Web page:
The secret criteria that the program applies in rating one position over another vary in complexity from a simple count of the number of pieces on each side, with the different pieces being given weightings that vary at different stages of the game, to an assessment of the strength of the pawn structure and the broader competitive position.
Since tournament chess specifies time limits for a given number of moves, Genius 2, therefore, saves up calculating time at the start of the game by playing its first few moves from a library of standard opening tactics. If its opponent plays a particularly conventional game, all the first 20 moves could come from the library in a matter of microseconds. Players who want to give the program a rougher ride will choose unusual openings, forcing it to use more thinking time in the game's earliest stages.
The contrast between the program's performance at different speeds gives a clue to the huge difference between the way that humans and computers play chess. Because human grandmasters probably instinctively look deeply at the consequences of a small number of attractive moves, only later, considering the results of less plausible tactics, they tend to be caught out by computers more easily when the time available is short. Kasparov was beaten at blitz-chess - a five-minute version of the game - earlier this year by Fritz 3, another program. The human advantage carries more weight as the games become longer.
Since familiarity with the program makes it easier to beat, Mr Lang might have been expected to limit access to the latest version of it to the small number of international masters and grandmasters who have helped him develop it. In fact, he does no such thing: Genius 2 is a commercial product, he says, and the version of it that appears in the shops is the best chess program that Mr Lang has written to date. The amendments made before its victory against Kasparov will be incorporated into Genius 3, which Mr Lang will deliver to his distributors next week. Within a month, therefore, owners of standard personal computers will be free to play with the software that beat the world champion.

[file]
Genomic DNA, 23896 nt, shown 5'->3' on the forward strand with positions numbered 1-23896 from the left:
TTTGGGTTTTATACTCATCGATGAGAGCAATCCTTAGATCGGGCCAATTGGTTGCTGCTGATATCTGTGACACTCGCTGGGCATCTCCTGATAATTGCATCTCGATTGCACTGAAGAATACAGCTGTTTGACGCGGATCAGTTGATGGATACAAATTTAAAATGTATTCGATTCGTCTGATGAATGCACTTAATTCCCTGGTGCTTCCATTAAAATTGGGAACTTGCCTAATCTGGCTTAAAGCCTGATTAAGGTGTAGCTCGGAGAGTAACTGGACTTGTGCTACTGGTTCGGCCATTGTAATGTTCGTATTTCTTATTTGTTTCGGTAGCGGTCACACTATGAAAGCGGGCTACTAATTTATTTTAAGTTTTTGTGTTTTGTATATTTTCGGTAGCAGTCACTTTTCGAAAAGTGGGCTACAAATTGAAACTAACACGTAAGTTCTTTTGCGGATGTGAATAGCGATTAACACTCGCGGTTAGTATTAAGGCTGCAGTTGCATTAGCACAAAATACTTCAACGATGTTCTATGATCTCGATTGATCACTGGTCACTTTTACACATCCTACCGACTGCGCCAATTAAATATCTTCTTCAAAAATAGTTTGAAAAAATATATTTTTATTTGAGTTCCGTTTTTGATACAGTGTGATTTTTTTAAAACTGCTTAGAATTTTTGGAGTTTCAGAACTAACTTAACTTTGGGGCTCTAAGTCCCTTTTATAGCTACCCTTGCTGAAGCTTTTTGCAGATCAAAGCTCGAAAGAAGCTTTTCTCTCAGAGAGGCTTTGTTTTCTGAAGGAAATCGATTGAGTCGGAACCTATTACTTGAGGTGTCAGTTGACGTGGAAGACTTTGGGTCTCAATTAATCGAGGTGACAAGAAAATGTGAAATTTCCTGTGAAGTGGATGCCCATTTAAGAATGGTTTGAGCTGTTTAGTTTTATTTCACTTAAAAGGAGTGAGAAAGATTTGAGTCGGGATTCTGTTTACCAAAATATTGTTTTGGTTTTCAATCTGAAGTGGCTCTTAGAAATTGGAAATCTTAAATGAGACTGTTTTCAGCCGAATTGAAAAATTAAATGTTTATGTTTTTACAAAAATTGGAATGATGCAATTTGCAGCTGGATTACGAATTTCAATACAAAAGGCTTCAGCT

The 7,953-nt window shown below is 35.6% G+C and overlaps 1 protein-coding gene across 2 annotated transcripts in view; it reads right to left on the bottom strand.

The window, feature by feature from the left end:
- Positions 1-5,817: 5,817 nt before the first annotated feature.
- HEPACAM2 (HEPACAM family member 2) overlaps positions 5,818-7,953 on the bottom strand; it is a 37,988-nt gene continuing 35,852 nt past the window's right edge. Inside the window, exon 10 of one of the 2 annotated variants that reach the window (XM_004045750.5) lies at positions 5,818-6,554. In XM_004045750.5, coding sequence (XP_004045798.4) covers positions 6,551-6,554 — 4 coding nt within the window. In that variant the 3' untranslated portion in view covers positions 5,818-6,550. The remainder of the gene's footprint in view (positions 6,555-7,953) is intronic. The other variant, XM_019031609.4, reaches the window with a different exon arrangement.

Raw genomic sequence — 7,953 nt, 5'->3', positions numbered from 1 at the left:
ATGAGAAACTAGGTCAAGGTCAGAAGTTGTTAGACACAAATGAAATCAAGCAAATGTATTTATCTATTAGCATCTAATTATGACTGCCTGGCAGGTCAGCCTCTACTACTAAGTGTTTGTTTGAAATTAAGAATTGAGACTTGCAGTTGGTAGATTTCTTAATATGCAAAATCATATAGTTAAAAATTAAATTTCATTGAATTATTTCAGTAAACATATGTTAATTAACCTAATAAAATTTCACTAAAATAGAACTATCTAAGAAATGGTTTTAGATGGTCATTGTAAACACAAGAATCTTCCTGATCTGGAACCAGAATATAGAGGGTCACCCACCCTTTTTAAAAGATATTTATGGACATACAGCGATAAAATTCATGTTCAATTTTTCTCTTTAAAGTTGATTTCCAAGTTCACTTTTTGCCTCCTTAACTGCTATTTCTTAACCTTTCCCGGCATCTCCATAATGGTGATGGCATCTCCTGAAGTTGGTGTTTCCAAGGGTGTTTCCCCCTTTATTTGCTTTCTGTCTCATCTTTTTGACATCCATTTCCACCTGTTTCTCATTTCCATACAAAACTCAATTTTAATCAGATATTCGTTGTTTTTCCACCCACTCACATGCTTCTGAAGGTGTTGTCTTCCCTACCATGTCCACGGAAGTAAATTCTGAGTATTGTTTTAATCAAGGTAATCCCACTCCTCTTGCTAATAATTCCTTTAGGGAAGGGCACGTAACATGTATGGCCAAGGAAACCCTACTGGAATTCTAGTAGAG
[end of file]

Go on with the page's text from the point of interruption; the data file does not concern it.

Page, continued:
What next? Mr Lang has an interest in the Oriental game of Go, which is no less formal than chess, but has to date proved so hard to program that the best software is still beaten by mediocre players. But first he wants to write a program that can beat the human world champion at standard tournament chess. Before the Kasparov game, he expected this task to take another 10 or 12 years. Now he is more optimistic and thinks it can be carried out in only five or six.
There is only one cloud on the horizon. In the past, increases in computer processing speed used to translate clearly into better chess performance. That may no longer be certain in future; and Mr Lang may find that moving even to a microprocessor four or ten times as fast as the 100 megahertz Intel Pentium chip that helped beat Kasparov produces only a modest improvement in playing skill. If that is the case, the deadline will have to be put back - and Mr Lang and other chess programmers may have to teach computers to mimic more closely the way humans play chess.